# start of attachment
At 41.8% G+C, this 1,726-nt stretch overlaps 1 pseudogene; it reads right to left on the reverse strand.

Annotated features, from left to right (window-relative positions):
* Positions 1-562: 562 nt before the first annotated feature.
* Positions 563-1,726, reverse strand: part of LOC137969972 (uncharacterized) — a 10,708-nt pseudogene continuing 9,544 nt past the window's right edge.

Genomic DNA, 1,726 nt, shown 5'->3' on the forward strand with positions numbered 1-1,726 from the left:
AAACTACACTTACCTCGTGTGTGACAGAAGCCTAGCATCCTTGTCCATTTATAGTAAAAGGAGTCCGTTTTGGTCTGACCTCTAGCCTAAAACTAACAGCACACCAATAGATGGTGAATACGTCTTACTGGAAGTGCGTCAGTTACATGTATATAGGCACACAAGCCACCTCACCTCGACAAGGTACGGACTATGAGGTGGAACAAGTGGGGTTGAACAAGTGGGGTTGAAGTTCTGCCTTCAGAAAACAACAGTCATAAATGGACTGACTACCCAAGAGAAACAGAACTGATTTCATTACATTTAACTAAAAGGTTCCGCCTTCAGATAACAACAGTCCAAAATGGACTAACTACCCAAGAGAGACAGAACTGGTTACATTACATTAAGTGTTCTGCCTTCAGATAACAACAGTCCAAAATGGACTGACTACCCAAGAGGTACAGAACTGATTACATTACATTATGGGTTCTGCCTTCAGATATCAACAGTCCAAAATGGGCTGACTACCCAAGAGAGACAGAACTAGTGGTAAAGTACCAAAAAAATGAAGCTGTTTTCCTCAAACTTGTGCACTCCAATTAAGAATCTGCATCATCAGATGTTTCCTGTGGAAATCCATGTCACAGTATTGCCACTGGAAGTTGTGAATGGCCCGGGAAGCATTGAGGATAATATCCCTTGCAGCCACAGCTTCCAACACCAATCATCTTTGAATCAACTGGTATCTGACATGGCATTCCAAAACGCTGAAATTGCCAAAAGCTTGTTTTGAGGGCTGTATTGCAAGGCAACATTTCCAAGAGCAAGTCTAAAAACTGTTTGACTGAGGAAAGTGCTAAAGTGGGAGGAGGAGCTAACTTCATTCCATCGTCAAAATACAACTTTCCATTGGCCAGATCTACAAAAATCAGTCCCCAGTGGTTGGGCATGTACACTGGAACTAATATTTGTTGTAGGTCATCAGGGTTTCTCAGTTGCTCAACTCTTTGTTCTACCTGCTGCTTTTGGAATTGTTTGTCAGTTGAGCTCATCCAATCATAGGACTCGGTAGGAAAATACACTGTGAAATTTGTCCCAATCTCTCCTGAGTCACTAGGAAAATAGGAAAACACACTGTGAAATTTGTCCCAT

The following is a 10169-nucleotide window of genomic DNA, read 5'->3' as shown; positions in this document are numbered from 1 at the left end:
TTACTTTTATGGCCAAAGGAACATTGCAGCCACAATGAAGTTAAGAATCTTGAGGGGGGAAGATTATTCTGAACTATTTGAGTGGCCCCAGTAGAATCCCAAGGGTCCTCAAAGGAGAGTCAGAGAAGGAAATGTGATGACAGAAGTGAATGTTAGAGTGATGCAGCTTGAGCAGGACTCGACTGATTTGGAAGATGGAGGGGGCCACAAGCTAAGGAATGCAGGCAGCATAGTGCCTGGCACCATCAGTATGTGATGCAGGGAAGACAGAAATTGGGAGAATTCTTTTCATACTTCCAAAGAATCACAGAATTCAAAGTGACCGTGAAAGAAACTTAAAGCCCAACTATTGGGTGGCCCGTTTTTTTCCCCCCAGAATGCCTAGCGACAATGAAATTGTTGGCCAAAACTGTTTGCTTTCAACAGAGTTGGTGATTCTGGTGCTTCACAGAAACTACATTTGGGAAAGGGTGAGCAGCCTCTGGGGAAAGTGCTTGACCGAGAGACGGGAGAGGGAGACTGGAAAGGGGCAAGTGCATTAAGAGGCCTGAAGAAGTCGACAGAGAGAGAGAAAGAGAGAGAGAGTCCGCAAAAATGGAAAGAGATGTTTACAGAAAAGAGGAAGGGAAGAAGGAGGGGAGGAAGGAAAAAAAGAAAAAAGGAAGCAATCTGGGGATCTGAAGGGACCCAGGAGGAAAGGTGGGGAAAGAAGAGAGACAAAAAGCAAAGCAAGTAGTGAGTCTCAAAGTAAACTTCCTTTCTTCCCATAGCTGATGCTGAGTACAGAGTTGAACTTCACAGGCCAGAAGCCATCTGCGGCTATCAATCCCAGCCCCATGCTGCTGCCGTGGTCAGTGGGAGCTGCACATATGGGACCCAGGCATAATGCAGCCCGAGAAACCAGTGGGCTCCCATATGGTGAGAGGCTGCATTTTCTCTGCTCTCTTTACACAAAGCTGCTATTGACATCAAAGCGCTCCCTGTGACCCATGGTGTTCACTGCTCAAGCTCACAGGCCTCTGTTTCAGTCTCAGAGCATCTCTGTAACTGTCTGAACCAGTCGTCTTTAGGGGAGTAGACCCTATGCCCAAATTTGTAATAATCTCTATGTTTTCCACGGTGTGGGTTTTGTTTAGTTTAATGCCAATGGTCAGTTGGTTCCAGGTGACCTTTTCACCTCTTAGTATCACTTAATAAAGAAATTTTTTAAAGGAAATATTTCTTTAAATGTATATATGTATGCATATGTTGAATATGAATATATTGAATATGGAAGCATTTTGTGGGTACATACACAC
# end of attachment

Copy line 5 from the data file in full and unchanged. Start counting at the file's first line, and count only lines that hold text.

Genomic DNA, 1,726 nt, shown 5'->3' on the forward strand with positions numbered 1-1,726 from the left: